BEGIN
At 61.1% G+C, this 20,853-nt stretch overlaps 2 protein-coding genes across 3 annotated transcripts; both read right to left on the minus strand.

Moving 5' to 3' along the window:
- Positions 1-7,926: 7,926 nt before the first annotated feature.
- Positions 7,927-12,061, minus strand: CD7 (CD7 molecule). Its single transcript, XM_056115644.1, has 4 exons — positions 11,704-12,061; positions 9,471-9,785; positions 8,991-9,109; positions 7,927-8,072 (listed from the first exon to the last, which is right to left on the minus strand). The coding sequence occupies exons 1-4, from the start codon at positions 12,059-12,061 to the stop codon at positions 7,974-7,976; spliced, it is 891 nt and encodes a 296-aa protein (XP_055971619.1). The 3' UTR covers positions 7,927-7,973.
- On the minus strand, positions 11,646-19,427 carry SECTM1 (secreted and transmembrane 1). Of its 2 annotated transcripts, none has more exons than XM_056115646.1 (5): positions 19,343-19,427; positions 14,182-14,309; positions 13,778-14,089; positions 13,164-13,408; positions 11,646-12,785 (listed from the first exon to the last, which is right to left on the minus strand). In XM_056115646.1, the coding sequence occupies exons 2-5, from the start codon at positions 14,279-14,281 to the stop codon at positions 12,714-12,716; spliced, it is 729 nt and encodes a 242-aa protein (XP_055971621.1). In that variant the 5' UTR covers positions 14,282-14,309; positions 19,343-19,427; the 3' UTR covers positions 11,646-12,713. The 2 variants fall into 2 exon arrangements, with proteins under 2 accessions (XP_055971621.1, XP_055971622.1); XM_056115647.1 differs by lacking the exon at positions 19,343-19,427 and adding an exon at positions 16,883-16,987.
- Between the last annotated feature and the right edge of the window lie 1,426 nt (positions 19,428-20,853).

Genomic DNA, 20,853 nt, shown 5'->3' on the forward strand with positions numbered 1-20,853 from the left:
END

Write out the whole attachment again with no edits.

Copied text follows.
At 61.1% G+C, this 20,853-nt stretch overlaps 2 protein-coding genes across 3 annotated transcripts; both read right to left on the minus strand.

Moving 5' to 3' along the window:
- Positions 1-7,926: 7,926 nt before the first annotated feature.
- Positions 7,927-12,061, minus strand: CD7 (CD7 molecule). Its single transcript, XM_056115644.1, has 4 exons — positions 11,704-12,061; positions 9,471-9,785; positions 8,991-9,109; positions 7,927-8,072 (listed from the first exon to the last, which is right to left on the minus strand). The coding sequence occupies exons 1-4, from the start codon at positions 12,059-12,061 to the stop codon at positions 7,974-7,976; spliced, it is 891 nt and encodes a 296-aa protein (XP_055971619.1). The 3' UTR covers positions 7,927-7,973.
- On the minus strand, positions 11,646-19,427 carry SECTM1 (secreted and transmembrane 1). Of its 2 annotated transcripts, none has more exons than XM_056115646.1 (5): positions 19,343-19,427; positions 14,182-14,309; positions 13,778-14,089; positions 13,164-13,408; positions 11,646-12,785 (listed from the first exon to the last, which is right to left on the minus strand). In XM_056115646.1, the coding sequence occupies exons 2-5, from the start codon at positions 14,279-14,281 to the stop codon at positions 12,714-12,716; spliced, it is 729 nt and encodes a 242-aa protein (XP_055971621.1). In that variant the 5' UTR covers positions 14,282-14,309; positions 19,343-19,427; the 3' UTR covers positions 11,646-12,713. The 2 variants fall into 2 exon arrangements, with proteins under 2 accessions (XP_055971621.1, XP_055971622.1); XM_056115647.1 differs by lacking the exon at positions 19,343-19,427 and adding an exon at positions 16,883-16,987.
- Between the last annotated feature and the right edge of the window lie 1,426 nt (positions 19,428-20,853).

Genomic DNA, 20,853 nt, shown 5'->3' on the forward strand with positions numbered 1-20,853 from the left: